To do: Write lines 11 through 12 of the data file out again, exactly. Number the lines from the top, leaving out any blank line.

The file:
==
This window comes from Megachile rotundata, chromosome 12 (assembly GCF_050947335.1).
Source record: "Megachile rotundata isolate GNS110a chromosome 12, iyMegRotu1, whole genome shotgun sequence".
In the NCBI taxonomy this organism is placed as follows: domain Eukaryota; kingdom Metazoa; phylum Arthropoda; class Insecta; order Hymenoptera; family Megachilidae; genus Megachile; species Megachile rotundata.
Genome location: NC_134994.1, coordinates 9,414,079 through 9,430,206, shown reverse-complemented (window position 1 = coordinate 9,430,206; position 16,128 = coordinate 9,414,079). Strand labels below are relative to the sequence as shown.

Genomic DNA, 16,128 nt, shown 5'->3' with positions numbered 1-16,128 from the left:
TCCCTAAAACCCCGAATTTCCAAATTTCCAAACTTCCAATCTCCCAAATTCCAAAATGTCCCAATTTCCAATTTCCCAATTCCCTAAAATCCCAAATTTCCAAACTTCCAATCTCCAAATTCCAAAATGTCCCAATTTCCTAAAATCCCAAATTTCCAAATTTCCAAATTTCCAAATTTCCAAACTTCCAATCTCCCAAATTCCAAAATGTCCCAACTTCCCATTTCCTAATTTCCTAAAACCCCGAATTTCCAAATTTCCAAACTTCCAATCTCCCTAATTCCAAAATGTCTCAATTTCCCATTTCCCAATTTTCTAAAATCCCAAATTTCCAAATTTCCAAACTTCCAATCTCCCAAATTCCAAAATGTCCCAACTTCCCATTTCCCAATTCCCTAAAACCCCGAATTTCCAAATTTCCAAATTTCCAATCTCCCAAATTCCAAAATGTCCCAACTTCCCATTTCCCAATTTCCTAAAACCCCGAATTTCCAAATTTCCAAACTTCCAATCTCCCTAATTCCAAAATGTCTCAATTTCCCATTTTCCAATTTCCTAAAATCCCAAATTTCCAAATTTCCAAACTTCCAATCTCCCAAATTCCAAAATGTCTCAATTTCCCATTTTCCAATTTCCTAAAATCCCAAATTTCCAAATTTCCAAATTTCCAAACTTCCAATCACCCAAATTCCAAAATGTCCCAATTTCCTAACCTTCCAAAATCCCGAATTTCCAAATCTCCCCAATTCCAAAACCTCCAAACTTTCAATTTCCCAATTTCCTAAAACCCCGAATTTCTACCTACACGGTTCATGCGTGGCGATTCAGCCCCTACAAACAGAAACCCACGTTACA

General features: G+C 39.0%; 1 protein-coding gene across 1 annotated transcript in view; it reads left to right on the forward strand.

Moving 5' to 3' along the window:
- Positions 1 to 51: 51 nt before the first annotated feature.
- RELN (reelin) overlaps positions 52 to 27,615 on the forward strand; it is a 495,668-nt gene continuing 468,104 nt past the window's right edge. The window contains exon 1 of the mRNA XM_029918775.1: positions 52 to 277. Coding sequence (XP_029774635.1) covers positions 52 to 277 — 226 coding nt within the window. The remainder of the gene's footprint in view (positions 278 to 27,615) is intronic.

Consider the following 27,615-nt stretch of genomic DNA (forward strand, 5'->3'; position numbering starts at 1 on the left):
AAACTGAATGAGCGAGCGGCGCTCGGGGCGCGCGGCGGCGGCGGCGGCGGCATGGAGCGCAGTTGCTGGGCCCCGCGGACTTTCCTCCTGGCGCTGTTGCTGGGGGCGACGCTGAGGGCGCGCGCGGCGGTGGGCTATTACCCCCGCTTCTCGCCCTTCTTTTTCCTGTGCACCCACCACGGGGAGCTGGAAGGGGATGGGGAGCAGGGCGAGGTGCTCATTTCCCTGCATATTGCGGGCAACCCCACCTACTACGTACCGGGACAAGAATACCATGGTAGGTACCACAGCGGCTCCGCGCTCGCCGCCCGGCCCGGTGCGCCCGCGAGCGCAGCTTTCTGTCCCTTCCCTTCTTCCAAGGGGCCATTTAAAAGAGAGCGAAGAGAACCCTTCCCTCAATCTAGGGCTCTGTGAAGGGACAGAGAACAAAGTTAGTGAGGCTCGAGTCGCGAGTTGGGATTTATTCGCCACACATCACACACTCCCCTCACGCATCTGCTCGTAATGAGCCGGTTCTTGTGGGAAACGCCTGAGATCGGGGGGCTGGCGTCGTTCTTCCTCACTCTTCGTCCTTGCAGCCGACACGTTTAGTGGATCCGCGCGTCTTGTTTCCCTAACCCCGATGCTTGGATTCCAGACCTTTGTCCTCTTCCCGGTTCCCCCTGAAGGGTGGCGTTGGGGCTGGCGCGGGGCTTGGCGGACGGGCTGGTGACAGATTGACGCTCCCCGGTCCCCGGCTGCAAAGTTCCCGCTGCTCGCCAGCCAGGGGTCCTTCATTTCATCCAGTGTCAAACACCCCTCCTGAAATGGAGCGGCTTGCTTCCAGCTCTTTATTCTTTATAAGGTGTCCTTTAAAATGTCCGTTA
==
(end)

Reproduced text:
Consider the following 27,615-nt stretch of genomic DNA (forward strand, 5'->3'; position numbering starts at 1 on the left):
AAACTGAATGAGCGAGCGGCGCTCGGGGCGCGCGGCGGCGGCGGCGGCGGCATGGAGCGCAGTTGCTGGGCCCCGCGGACTTTCCTCCTGGCGCTGTTGCTGGGGGCGACGCTGAGGGCGCGCGCGGCGGTGGGCTATTACCCCCGCTTCTCGCCCTTCTTTTTCCTGTGCACCCACCACGGGGAGCTGGAAGGGGATGGGGAGCAGGGCGAGGTGCTCATTTCCCTGCATATTGCGGGCAACCCCACCTACTACGTACCGGGACAAGAATACCATGGTAGGTACCACAGCGGCTCCGCGCTCGCCGCCCGGCCCGGTGCGCCCGCGAGCGCAGCTTTCTGTCCCTTCCCTTCTTCCAAGGGGCCATTTAAAAGAGAGCGAAGAGAACCCTTCCCTCAATCTAGGGCTCTGTGAAGGGACAGAGAACAAAGTTAGTGAGGCTCGAGTCGCGAGTTGGGATTTATTCGCCACACATCACACACTCCCCTCACGCATCTGCTCGTAATGAGCCGGTTCTTGTGGGAAACGCCTGAGATCGGGGGGCTGGCGTCGTTCTTCCTCACTCTTCGTCCTTGCAGCCGACACGTTTAGTGGATCCGCGCGTCTTGTTTCCCTAACCCCGATGCTTGGATTCCAGACCTTTGTCCTCTTCCCGGTTCCCCCTGAAGGGTGGCGTTGGGGCTGGCGCGGGGCTTGGCGGACGGGCTGGTGACAGATTGACGCTCCCCGGTCCCCGGCTGCAAAGTTCCCGCTGCTCGCCAGCCAGGGGTCCTTCATTTCATCCAGTGTCAAACACCCCTCCTGAAATGGAGCGGCTTGCTTCCAGCTCTTTATTCTTTATAAGGTGTCCTTTAAAATGTCCGTTA